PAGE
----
New York U.S. Circuit Judge Denny Chin said Google’s scanning and cataloging of printed books fell within fair use because it was “highly transformative.”
King alleges that 6waves copied parts of Pet Rescue Saga and Farm Heroes Saga.
Well, it looks like Kim Dotcom’s Mega, the cloud storage service and successor to now defunct Megaupload, could be facing its first big legal problem less than two weeks after launching to the public.
Microsoft recently sent out a string of Digital Millennium Copyright Act (DMCA) infringement notices that requested URLs from the Huffington Post, Washington Post, Wikipedia and the U.S. Government to be removed from Google’s search engine results.
So, someone’s ripped off your iOS app. The icon you spent one too many hours working on is showing up on someone else’s app, and maybe even some of your code is popping up in their app, too.
After being arrested this past weekend in Cambodia, The Pirate Bay co-founder Gottfrid Svartholm Warg will be deported by Cambodian officials.
Watch out, pirates sailing the mobile seas, law enforcement is paying attention to more than just illegal downloads of music and movies. The Department of Justice took down three websites yesterday that were illegally selling copyrighted Android applications.
Legally troubled Megaupload creator Kim Dotcom will launch his new music-focused venture Megabox this year. Dotcom claims it will “allow artists to sell their creations direct to consumers and allowing artists to keep 90% of earnings.”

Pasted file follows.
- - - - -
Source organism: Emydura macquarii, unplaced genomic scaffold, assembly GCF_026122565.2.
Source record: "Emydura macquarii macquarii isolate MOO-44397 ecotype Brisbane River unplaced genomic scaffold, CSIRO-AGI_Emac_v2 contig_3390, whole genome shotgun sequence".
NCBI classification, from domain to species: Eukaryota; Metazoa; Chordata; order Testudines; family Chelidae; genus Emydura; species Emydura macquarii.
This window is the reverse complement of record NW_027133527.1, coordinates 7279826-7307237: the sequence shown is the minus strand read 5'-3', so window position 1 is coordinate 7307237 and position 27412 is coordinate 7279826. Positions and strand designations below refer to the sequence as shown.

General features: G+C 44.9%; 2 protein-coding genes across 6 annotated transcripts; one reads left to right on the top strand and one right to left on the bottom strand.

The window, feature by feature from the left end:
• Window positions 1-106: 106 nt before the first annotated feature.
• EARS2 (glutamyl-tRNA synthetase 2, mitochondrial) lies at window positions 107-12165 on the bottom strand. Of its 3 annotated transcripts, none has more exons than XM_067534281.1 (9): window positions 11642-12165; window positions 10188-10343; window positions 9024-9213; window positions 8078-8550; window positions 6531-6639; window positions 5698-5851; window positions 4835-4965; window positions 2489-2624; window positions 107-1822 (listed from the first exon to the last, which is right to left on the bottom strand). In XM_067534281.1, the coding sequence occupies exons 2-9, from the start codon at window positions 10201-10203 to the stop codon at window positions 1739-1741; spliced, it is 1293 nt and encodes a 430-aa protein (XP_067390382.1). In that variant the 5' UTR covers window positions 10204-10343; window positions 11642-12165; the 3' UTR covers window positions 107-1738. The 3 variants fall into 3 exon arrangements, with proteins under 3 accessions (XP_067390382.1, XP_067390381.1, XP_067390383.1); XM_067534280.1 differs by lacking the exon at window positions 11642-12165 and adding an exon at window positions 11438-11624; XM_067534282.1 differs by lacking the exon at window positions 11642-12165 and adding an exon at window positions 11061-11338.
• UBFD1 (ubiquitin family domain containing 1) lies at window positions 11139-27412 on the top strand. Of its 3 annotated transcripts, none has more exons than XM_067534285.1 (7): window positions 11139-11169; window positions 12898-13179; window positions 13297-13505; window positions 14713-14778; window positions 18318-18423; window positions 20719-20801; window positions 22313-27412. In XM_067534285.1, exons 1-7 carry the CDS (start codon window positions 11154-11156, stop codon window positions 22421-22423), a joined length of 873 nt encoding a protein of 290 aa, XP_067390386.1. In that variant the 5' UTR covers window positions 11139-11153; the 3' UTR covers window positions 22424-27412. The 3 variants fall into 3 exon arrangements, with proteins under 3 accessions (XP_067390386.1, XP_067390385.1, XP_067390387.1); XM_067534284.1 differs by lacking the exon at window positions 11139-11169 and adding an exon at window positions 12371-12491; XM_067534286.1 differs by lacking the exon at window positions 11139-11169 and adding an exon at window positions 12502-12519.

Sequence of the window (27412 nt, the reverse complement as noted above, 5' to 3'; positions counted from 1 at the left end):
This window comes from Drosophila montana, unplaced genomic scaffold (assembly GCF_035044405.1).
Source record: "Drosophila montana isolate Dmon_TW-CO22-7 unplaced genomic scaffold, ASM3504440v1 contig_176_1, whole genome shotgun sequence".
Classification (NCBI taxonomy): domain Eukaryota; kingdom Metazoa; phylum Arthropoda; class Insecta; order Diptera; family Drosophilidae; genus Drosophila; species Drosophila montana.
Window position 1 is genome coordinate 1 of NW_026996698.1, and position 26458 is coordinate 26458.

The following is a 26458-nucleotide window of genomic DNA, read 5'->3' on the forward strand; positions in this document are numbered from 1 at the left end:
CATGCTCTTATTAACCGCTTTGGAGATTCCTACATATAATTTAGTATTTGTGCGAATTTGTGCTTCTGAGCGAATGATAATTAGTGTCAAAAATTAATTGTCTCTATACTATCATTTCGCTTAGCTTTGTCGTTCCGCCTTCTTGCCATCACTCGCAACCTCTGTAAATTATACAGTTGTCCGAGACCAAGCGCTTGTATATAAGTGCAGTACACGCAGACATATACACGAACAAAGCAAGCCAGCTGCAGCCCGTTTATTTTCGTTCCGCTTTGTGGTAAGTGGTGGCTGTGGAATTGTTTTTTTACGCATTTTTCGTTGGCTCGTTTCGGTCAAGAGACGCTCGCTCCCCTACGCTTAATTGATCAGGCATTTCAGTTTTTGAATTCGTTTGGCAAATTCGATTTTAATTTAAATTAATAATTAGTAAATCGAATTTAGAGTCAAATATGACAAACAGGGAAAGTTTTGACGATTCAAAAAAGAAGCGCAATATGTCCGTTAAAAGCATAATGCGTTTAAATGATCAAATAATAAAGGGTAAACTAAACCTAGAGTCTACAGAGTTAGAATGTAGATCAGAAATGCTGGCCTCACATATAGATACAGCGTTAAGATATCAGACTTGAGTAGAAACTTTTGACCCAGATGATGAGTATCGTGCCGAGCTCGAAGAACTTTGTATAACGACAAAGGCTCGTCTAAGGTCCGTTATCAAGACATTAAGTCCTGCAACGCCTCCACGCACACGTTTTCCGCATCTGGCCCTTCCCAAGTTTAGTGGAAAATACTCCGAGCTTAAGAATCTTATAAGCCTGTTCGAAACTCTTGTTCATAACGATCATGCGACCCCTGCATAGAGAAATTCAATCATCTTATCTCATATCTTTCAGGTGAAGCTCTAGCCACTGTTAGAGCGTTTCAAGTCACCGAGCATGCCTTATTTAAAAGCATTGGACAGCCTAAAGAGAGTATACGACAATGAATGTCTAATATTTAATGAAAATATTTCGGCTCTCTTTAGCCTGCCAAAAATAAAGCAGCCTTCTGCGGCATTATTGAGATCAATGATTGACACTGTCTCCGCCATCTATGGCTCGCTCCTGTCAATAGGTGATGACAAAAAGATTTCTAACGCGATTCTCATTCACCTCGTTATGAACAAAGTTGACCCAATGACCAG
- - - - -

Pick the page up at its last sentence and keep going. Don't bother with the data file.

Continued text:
When police raided Megaupload founder Kim Dotcom’s home in January, there were questions as to why one man charged for copyright infringement warranted so much force. Now we have video of the absurd raid featuring a helicopter, dogs, and semiautomatic rifles.
Embedding a video that infringes copyright doesn’t violate the law, the 7th Circuit Court of Appeals ruled Thursday.
With more scrutiny on copyright violators than ever before, it’s important to know where you stand when it comes to things like embedding a questionable video into website or sharing a video with friends on social media.
Megaupload founder Kim Dotcom was released on bail Wednesday in New Zealand, after a judge ruled he was no longer a flight risk. Dotcom is not allowed to access the Internet while out on bail, and he cannot use a helicopter. Additionally, he’s confined to his Coatesville house, where police took him into custody last month after finding him in a safe room with what appeared to be a sawed-off shotgun.
Larger-than-life Megaupload founder Kim Dotcom was denied bail in a New Zealand court on Wednesday morning after his hearing was delayed Monday.
Well before media conglomerate Viacom sued Google for $1 billion in damages over copyright infringement in 2007, the media conglomerate thought that video-sharing site YouTube would have made a “transformative acquisition” for the company, according to court briefs released today. (The briefs are here, here and here.)